3 Steps to Being Engaging

Three very focused concrete suggestions.  Some related guidelines.

Make others the center of your contributions, and you'll  become the center of your own network.
Make others the center of your contributions, and you’ll become the center of your own network.

1.) Research sites and pages that feature content of interest to the network you want to build.  It could “Cat blogging” … or a very serious consulting niche.

2.) Mine the posts at those websites, on Facebook, Twitter, G+.  Find others that have posted that share your sentiments, interests — they have done so commensurate with people you’d want to have an actual relationship with.

Be very thoughtful and discrete.

Would you meet them in crossing at the Denver Airport?

Notes on Mining contacts.

  • Do so at a deliberate, intentional — even slow — pace.  After you’ve made the rounds in those social channels (takes some weeks to accomplish)
  • Keep notes (links to sites and pages, etc. — comments about them to your self.)
  • … start over
  • Keep watching
  • Interact, interact, interact.  Contribute.
  • Follow some other threads …

Eventually a few minutes per week is plenty.

3.) If you can’t otherwise connect (#2) — leverage LinkedIn.  Search for customers.  — here’s an angle …

“Hi, I’m doing a piece / series on (XYZ) for my blog.  You came on my radar as a result of (ABC.) I’d like to get your opinions on (MNO) … can I meet you on a Google Hangout for 15 minutes?  When’s good for you.”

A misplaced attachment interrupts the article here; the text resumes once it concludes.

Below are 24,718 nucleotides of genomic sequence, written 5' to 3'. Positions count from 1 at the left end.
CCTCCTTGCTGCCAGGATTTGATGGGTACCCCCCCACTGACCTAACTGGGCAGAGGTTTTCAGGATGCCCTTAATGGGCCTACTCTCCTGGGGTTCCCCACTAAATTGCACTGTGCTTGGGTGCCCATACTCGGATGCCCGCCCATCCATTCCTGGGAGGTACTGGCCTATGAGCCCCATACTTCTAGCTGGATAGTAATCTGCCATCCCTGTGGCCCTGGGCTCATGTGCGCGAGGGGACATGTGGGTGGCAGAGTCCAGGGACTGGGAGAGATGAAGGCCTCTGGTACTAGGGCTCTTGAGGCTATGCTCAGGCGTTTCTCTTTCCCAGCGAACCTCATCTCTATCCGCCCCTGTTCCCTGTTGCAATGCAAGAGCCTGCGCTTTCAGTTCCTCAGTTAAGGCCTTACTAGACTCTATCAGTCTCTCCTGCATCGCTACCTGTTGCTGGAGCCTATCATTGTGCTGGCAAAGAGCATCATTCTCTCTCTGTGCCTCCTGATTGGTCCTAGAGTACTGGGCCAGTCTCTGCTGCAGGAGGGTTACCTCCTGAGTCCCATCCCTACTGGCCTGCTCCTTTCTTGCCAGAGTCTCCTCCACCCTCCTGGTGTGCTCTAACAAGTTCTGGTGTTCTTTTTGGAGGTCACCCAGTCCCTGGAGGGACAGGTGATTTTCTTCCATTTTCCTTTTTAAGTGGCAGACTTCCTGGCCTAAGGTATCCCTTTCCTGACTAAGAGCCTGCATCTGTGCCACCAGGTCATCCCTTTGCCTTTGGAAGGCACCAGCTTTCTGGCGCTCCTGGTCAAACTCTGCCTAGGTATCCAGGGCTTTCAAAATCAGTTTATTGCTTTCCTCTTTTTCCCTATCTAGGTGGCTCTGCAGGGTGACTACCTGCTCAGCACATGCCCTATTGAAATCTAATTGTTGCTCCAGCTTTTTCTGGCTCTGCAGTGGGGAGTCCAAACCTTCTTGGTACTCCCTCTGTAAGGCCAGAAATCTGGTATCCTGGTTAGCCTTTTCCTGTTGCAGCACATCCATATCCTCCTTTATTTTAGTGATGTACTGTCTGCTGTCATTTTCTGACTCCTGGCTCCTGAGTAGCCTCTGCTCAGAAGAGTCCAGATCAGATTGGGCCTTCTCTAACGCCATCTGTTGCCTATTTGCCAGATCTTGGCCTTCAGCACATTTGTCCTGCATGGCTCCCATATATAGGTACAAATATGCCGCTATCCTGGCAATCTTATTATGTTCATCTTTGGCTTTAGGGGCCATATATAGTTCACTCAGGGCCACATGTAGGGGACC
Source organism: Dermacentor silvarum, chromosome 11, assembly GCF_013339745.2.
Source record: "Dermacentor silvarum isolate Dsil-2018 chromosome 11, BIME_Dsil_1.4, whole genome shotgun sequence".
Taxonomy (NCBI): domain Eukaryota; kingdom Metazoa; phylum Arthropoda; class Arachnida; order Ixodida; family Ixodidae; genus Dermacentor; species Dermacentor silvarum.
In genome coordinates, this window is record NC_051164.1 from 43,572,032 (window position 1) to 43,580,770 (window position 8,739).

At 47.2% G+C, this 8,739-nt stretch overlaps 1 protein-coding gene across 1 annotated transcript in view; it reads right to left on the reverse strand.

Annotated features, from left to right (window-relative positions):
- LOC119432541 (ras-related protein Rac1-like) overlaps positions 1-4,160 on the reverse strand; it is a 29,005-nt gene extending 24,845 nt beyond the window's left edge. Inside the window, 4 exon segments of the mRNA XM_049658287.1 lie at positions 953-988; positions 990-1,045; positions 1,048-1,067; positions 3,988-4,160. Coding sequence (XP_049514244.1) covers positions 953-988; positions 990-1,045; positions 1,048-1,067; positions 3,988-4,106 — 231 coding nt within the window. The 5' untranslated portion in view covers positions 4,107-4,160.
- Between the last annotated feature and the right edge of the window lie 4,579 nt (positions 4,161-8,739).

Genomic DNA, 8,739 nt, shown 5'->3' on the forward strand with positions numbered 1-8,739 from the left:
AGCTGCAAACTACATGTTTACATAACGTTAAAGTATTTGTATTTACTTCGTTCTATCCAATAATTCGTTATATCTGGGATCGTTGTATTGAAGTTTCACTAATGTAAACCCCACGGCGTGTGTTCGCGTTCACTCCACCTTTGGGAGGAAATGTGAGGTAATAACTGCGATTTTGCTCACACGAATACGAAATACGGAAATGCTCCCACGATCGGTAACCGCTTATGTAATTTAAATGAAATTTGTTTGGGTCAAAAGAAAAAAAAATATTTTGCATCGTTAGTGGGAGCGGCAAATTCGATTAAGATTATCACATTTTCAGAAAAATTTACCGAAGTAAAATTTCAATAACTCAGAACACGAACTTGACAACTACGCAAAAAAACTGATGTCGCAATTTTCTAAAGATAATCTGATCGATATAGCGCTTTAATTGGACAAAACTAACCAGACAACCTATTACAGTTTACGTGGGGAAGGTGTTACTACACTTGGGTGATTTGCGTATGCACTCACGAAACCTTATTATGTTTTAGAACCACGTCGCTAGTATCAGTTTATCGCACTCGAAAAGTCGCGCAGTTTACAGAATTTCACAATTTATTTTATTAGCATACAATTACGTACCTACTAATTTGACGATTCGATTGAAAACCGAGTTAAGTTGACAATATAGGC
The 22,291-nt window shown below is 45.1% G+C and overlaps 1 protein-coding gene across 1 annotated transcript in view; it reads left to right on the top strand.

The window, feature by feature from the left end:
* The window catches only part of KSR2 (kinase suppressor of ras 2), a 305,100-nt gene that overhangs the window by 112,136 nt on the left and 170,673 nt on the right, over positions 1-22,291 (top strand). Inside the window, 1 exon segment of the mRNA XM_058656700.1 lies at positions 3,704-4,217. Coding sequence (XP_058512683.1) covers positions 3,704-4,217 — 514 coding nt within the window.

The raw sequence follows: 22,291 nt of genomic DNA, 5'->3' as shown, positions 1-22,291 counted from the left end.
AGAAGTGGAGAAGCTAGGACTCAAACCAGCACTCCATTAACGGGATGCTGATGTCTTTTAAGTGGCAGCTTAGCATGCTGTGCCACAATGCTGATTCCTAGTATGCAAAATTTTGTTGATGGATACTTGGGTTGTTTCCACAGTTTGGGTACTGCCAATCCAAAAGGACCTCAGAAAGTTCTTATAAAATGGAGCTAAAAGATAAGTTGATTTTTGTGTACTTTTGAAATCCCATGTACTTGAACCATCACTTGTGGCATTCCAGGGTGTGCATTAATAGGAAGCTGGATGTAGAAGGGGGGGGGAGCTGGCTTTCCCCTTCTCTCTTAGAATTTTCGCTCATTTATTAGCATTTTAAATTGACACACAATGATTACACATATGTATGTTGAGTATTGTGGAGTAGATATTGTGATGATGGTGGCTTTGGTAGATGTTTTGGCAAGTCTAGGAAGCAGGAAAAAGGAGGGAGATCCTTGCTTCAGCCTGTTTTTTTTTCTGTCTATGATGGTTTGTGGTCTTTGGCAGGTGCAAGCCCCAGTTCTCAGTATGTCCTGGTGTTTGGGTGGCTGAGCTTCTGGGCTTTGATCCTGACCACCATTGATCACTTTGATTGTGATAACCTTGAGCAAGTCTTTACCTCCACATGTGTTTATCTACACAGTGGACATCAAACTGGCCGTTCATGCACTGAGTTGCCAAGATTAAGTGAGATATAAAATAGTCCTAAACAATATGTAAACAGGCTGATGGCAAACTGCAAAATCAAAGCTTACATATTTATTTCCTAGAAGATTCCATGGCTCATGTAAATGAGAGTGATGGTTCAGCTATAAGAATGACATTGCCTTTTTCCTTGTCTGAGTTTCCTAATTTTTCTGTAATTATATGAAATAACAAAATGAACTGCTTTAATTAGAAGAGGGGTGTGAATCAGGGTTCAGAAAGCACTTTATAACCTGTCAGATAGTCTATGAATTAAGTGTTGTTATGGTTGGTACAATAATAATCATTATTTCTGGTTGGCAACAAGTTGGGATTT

Don’t forget to actually produce those posts and share them back with credit and kudos to that interviewee. Don’t drop that ball.

It’s not the number of followers you have, but the nature of the relationships.  A few active and satisfied contacts in your network will engender the site visits and new relationships you need.

It all hinges on regularly posting and following, commenting — but not obsessively.  Strategically, and concretely building wisdom and essentially a searchable knowledge base into your “Web Presence” –with an underpinning of historically interesting chronology.

At the end of the day, success might be resonate something like this notion — even in the midst of the busiest week, your spirit needs the little bit of time you spend following, commenting elsewhere and creatively posting to your blog, prospecting for “interviews” — being that expert resource.

The secret sauce — the element that is in fact “Disruptive” — is near at hand.

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